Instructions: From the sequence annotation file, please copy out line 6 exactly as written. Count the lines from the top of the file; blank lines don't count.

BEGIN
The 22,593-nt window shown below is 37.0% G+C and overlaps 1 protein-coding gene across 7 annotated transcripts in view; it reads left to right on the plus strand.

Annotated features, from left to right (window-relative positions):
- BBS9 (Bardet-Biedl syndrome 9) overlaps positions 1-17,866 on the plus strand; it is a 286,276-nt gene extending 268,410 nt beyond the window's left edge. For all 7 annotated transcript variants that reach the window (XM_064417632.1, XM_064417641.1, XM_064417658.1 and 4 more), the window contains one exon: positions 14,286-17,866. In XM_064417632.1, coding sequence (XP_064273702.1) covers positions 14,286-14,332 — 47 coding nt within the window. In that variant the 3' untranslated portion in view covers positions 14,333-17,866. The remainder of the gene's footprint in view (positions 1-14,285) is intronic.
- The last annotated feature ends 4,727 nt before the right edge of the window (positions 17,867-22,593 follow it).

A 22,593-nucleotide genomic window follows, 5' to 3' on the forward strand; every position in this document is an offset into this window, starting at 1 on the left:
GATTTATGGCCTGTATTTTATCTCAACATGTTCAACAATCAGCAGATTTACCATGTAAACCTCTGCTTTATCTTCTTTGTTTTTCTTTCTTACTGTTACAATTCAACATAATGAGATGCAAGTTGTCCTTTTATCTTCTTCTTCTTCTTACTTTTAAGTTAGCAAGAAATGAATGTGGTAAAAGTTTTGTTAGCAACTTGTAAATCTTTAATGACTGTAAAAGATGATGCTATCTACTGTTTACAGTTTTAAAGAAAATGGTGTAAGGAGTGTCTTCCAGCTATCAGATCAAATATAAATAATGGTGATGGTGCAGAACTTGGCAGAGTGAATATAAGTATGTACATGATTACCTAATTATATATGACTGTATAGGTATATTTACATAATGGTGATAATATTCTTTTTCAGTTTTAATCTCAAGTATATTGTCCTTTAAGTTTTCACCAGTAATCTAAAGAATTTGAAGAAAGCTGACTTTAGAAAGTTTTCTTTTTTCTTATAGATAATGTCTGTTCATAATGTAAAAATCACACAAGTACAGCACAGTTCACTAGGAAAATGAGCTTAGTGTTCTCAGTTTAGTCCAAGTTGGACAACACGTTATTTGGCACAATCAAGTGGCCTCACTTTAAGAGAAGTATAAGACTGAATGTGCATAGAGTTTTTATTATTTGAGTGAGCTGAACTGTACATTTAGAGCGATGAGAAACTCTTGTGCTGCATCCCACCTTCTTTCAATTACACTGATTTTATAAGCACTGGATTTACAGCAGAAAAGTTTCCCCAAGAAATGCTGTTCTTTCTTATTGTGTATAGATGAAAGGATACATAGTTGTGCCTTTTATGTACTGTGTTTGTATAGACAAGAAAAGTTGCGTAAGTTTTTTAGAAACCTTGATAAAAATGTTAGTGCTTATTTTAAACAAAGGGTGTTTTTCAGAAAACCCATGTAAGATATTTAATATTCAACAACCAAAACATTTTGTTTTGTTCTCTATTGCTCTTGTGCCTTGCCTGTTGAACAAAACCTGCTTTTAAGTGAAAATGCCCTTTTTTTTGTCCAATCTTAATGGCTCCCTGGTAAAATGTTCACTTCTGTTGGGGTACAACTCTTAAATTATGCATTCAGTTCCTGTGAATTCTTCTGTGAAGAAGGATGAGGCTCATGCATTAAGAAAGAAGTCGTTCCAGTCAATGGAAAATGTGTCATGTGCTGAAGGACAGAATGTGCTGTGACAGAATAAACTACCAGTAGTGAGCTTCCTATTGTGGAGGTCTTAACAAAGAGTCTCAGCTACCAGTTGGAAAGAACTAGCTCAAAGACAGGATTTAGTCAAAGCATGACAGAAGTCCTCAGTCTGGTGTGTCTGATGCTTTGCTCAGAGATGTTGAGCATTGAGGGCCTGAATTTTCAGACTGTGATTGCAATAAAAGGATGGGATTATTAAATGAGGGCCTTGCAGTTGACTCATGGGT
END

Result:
GATTTATGGCCTGTATTTTATCTCAACATGTTCAACAATCAGCAGATTTACCATGTAAACCTCTGCTTTATCTTCTTTGTTTTTCTTTCTTACTGTTACAATTCAACATAATGAGATGCAAGTTGTCCTTTTATCTTCTTCTTCTTCTTACTTTTAAGTTAGCAAGAAATGAATGTGGTAAAAGTTTTGTTAGCAACTTGTAAATCTTTAATGACTGTAAAAGATGATGCTATCTACTGTTTACAGTTTTAAAGAAAATGGTGTAAGGAGTGTCTTCCAGCTATCAGATCAAATATAAATAATGGTGATGGTGCAGAACTTGGCAGAGTGAATATAAGTATGTACATGATTACCTAATTATATATGACTGTATAGGTATATTTACATAATGGTGATAATATTCTTTTTCAGTTTTAATCTCAAGTATATTGTCCTTTAAGTTTTCACCAGTAATCTAAAGAATTTGAAGAAAGCTGACTTTAGAAAGTTTTCTTTTTTCTTATAGATAATGTCTGTTCATAATGTAAAAATCACACAAGTACAGCACAGTTCACTAGGAAAATGAGCTTAGTGTTCTCAGTTTAGTCCAAGTTGGACAACACGTTATTTGGCACAATCAAGTGGCCTCACTTTAAGAGAAGTATAAGACTGAATGTGCATAGAGTTTTTATTATTTGAGTGAGCTGAACTGTACATTTAGAGCGATGAGAAACTCTTGTGCTGCATCCCACCTTCTTTCAATTACACTGATTTTATAAGCACTGGATTTACAGCAGAAAAGTTTCCCCAAGAAATGCTGTTCTTTCTTATTGTGTATAGATGAAAGGATACATAGTTGTGCCTTTTATGTACTGTGTTTGTATAGACAAGAAAAGTTGCGTAAGTTTTTTAGAAACCTTGATAAAAATGTTAGTGCTTATTTTAAACAAAGGGTGTTTTTCAGAAAACCCATGTAAGATATTTAATATTCAACAACCAAAACATTTTGTTTTGTTCTCTATTGCTCTTGTGCCTTGCCTGTTGAACAAAACCTGCTTTTAAGTGAAAATGCCCTTTTTTTTGTCCAATCTTAATGGCTCCCTGGTAAAATGTTCACTTCTGTTGGGGTACAACTCTTAAATTATGCATTCAGTTCCTGTGAATTCTTCTGTGAAGAAGGATGAGGCTCATGCATTAAGAAAGAAGTCGTTCCAGTCAATGGAAAATGTGTCATGTGCTGAAGGACAGAATGTGCTGTGACAGAATAAACTACCAGTAGTGAGCTTCCTATTGTGGAGGTCTTAACAAAGAGTCTCAGCTACCAGTTGGAAAGAACTAGCTCAAAGACAGGATTTAGTCAAAGCATGACAGAAGTCCTCAGTCTGGTGTGTCTGATGCTTTGCTCAGAGATGTTGAGCATTGAGGGCCTGAATTTTCAGACTGTGATTGCAATAAAAGGATGGGATTATTAAATGAGGGCCTTGCAGTTGACTCATGGGT